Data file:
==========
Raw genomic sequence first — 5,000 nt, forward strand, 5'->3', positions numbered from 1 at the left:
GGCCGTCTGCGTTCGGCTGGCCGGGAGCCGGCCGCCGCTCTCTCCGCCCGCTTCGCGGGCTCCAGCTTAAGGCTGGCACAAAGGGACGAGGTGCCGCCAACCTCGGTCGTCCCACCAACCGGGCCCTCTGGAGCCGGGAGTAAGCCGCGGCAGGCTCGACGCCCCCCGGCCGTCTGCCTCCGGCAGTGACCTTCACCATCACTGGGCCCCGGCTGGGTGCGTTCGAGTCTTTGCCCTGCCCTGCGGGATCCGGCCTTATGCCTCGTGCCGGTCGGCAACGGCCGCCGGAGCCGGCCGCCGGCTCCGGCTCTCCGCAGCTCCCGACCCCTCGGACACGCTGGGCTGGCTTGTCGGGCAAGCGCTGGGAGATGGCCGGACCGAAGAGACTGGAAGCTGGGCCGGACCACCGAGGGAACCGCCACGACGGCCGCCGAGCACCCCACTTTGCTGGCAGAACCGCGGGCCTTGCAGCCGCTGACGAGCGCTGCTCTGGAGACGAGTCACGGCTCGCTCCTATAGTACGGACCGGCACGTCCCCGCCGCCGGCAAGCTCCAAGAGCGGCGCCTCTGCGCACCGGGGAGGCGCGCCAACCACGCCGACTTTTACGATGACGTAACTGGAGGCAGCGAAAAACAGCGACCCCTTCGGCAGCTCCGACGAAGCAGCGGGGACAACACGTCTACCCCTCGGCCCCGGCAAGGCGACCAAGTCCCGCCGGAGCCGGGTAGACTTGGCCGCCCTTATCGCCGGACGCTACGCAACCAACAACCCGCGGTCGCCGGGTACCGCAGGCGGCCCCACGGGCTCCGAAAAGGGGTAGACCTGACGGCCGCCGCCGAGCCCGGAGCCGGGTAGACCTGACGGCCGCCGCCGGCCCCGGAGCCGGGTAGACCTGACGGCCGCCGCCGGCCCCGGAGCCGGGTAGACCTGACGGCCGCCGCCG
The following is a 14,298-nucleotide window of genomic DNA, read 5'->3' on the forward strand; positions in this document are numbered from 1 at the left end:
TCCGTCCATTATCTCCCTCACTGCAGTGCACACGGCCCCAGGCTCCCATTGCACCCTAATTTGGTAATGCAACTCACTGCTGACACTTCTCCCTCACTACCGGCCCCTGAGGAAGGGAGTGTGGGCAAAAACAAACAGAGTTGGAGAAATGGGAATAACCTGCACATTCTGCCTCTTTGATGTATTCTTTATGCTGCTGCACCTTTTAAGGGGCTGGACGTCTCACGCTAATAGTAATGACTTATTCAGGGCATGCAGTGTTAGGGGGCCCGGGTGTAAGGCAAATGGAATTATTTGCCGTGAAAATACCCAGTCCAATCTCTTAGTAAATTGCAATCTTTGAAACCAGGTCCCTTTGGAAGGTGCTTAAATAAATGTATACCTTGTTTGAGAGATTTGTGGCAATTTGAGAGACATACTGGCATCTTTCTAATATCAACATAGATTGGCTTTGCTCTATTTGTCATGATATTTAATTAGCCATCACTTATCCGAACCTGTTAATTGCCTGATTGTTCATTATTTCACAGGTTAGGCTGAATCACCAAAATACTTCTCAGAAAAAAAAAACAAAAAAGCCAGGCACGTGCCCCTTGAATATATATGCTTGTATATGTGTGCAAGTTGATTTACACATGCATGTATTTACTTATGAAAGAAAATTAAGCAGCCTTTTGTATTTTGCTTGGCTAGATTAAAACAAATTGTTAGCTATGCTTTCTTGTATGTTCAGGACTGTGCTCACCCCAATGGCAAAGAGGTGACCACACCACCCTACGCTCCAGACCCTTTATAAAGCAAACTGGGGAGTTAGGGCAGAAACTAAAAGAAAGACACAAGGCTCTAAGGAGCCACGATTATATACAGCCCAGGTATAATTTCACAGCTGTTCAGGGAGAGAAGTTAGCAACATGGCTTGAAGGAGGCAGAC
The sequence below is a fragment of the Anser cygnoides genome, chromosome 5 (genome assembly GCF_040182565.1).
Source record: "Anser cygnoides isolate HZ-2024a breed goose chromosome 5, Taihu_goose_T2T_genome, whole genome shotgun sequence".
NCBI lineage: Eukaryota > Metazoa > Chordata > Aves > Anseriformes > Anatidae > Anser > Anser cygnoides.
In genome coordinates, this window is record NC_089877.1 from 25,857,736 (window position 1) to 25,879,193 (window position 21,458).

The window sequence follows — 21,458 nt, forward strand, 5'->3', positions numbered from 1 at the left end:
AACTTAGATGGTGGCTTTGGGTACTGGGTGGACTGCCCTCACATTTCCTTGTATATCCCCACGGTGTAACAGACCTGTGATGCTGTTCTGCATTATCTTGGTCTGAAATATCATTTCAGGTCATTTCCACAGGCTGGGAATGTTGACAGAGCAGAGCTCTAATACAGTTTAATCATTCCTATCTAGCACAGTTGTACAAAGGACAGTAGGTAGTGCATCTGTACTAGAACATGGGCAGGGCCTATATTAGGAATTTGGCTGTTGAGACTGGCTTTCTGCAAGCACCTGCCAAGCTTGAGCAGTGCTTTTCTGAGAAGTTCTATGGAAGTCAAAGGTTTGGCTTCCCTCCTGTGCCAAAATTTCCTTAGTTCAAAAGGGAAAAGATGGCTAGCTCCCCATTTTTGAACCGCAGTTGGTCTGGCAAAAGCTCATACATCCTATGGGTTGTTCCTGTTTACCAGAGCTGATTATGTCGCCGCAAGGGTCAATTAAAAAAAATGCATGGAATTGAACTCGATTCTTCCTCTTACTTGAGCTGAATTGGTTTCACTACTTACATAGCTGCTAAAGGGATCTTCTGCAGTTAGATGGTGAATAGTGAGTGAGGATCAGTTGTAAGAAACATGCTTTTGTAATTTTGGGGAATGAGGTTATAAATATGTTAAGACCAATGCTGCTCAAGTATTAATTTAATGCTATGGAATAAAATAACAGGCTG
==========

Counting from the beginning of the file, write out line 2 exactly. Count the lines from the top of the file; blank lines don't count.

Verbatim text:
GGCCGTCTGCGTTCGGCTGGCCGGGAGCCGGCCGCCGCTCTCTCCGCCCGCTTCGCGGGCTCCAGCTTAAGGCTGGCACAAAGGGACGAGGTGCCGCCAACCTCGGTCGTCCCACCAACCGGGCCCTCTGGAGCCGGGAGTAAGCCGCGGCAGGCTCGACGCCCCCCGGCCGTCTGCCTCCGGCAGTGACCTTCACCATCACTGGGCCCCGGCTGGGTGCGTTCGAGTCTTTGCCCTGCCCTGCGGGATCCGGCCTTATGCCTCGTGCCGGTCGGCAACGGCCGCCGGAGCCGGCCGCCGGCTCCGGCTCTCCGCAGCTCCCGACCCCTCGGACACGCTGGGCTGGCTTGTCGGGCAAGCGCTGGGAGATGGCCGGACCGAAGAGACTGGAAGCTGGGCCGGACCACCGAGGGAACCGCCACGACGGCCGCCGAGCACCCCACTTTGCTGGCAGAACCGCGGGCCTTGCAGCCGCTGACGAGCGCTGCTCTGGAGACGAGTCACGGCTCGCTCCTATAGTACGGACCGGCACGTCCCCGCCGCCGGCAAGCTCCAAGAGCGGCGCCTCTGCGCACCGGGGAGGCGCGCCAACCACGCCGACTTTTACGATGACGTAACTGGAGGCAGCGAAAAACAGCGACCCCTTCGGCAGCTCCGACGAAGCAGCGGGGACAACACGTCTACCCCTCGGCCCCGGCAAGGCGACCAAGTCCCGCCGGAGCCGGGTAGACTTGGCCGCCCTTATCGCCGGACGCTACGCAACCAACAACCCGCGGTCGCCGGGTACCGCAGGCGGCCCCACGGGCTCCGAAAAGGGGTAGACCTGACGGCCGCCGCCGAGCCCGGAGCCGGGTAGACCTGACGGCCGCCGCCGGCCCCGGAGCCGGGTAGACCTGACGGCCGCCGCCGGCCCCGGAGCCGGGTAGACCTGACGGCCGCCGCCG